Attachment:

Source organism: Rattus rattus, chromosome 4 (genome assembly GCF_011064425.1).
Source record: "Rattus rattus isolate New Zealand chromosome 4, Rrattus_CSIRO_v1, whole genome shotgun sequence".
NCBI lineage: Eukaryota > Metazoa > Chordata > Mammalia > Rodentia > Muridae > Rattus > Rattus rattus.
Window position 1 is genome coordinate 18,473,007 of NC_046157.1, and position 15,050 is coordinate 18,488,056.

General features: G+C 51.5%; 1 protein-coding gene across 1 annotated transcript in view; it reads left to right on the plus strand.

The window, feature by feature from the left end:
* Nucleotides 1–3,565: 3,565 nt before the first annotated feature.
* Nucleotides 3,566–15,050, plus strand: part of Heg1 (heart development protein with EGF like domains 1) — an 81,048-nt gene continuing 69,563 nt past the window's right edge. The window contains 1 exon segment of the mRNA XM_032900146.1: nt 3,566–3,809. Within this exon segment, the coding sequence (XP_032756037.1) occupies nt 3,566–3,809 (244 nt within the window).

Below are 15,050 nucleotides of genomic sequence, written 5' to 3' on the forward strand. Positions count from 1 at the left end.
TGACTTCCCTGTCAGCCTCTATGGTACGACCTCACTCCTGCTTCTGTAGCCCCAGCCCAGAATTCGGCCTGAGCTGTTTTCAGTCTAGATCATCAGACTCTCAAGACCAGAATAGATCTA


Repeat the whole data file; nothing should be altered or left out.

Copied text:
Source organism: Rattus rattus, chromosome 4 (genome assembly GCF_011064425.1).
Source record: "Rattus rattus isolate New Zealand chromosome 4, Rrattus_CSIRO_v1, whole genome shotgun sequence".
NCBI lineage: Eukaryota > Metazoa > Chordata > Mammalia > Rodentia > Muridae > Rattus > Rattus rattus.
Window position 1 is genome coordinate 18,473,007 of NC_046157.1, and position 15,050 is coordinate 18,488,056.

General features: G+C 51.5%; 1 protein-coding gene across 1 annotated transcript in view; it reads left to right on the plus strand.

The window, feature by feature from the left end:
* Nucleotides 1–3,565: 3,565 nt before the first annotated feature.
* Nucleotides 3,566–15,050, plus strand: part of Heg1 (heart development protein with EGF like domains 1) — an 81,048-nt gene continuing 69,563 nt past the window's right edge. The window contains 1 exon segment of the mRNA XM_032900146.1: nt 3,566–3,809. Within this exon segment, the coding sequence (XP_032756037.1) occupies nt 3,566–3,809 (244 nt within the window).

Below are 15,050 nucleotides of genomic sequence, written 5' to 3' on the forward strand. Positions count from 1 at the left end.
TGACTTCCCTGTCAGCCTCTATGGTACGACCTCACTCCTGCTTCTGTAGCCCCAGCCCAGAATTCGGCCTGAGCTGTTTTCAGTCTAGATCATCAGACTCTCAAGACCAGAATAGATCTA